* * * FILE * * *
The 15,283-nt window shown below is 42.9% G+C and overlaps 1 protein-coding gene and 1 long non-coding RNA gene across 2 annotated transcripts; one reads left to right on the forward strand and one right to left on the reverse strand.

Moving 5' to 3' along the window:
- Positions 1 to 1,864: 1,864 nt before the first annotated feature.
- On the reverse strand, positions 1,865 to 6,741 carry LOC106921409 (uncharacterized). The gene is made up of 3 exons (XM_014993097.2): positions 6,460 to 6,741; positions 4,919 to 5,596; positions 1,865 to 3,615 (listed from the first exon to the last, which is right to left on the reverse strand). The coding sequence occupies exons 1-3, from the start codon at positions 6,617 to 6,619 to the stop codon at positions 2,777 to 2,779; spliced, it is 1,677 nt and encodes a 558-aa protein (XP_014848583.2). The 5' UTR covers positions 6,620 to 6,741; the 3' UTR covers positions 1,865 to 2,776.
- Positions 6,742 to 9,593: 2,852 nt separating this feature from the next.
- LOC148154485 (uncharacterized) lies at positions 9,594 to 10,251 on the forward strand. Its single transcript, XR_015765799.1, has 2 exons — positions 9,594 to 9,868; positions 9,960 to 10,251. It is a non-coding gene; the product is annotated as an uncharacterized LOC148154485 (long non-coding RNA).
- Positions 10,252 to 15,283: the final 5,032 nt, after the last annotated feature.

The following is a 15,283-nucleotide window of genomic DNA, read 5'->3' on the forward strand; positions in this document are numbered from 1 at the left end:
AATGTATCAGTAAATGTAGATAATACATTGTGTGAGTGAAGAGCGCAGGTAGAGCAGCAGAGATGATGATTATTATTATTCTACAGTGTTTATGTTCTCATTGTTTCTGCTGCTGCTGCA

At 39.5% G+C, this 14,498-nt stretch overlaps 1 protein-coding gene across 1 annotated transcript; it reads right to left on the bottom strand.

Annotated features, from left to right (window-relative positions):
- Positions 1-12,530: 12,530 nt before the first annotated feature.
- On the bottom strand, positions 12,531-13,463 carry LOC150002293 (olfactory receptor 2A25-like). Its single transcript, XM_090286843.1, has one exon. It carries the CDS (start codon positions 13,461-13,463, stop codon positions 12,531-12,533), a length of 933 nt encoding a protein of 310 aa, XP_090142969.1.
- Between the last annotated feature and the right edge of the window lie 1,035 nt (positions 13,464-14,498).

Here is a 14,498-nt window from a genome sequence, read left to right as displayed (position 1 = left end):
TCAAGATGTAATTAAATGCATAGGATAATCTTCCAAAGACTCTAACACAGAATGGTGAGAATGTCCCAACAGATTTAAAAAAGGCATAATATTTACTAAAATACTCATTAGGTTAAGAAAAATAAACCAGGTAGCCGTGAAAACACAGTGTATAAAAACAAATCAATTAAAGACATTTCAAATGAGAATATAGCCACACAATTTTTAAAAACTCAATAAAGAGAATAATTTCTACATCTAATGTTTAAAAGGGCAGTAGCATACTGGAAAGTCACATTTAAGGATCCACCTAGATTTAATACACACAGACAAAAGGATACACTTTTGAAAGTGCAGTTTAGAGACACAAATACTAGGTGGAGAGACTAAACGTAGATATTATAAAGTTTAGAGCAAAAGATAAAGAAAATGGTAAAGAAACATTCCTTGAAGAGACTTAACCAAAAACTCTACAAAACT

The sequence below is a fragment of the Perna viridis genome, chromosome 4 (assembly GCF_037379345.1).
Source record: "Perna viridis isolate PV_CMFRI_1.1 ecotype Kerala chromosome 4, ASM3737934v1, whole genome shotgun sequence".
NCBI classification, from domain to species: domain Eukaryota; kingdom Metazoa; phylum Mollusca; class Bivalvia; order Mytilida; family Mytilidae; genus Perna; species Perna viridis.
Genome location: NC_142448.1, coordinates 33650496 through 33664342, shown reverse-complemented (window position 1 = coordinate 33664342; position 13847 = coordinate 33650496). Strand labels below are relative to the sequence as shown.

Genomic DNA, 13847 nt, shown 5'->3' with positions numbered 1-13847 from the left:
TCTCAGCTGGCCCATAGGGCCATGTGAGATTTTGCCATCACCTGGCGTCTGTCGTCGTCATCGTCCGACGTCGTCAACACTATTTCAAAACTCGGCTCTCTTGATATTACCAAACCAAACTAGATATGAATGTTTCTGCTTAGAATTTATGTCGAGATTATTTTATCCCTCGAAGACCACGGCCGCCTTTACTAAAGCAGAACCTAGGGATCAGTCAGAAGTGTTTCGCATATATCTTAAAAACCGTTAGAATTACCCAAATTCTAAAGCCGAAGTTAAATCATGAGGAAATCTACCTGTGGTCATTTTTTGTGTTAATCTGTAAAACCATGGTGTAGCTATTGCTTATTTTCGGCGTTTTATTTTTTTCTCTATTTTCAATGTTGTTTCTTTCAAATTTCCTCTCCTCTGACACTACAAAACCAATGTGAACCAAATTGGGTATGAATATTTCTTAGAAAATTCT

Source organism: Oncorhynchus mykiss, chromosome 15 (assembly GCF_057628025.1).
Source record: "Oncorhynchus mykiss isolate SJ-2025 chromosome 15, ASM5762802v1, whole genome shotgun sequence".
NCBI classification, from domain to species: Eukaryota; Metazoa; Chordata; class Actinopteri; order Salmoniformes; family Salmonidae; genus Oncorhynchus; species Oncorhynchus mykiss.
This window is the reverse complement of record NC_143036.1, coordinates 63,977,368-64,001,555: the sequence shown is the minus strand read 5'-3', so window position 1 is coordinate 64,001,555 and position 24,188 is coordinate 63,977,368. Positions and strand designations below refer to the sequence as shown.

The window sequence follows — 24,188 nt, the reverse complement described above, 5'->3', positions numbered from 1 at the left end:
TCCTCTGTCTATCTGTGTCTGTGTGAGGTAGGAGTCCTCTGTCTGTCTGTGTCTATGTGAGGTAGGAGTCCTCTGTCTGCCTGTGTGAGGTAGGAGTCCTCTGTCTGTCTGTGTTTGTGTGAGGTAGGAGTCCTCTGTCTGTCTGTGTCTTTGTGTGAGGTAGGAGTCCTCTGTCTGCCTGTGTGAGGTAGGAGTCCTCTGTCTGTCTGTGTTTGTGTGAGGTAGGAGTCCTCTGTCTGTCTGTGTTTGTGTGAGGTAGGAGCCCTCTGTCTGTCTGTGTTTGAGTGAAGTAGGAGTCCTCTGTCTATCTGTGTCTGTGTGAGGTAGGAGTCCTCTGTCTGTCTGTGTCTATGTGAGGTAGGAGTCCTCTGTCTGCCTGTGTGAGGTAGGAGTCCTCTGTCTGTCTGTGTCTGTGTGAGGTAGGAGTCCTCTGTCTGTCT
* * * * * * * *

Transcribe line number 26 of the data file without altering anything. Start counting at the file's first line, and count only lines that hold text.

This window is the reverse complement of record NC_143036.1, coordinates 63,977,368-64,001,555: the sequence shown is the minus strand read 5'-3', so window position 1 is coordinate 64,001,555 and position 24,188 is coordinate 63,977,368. Positions and strand designations below refer to the sequence as shown.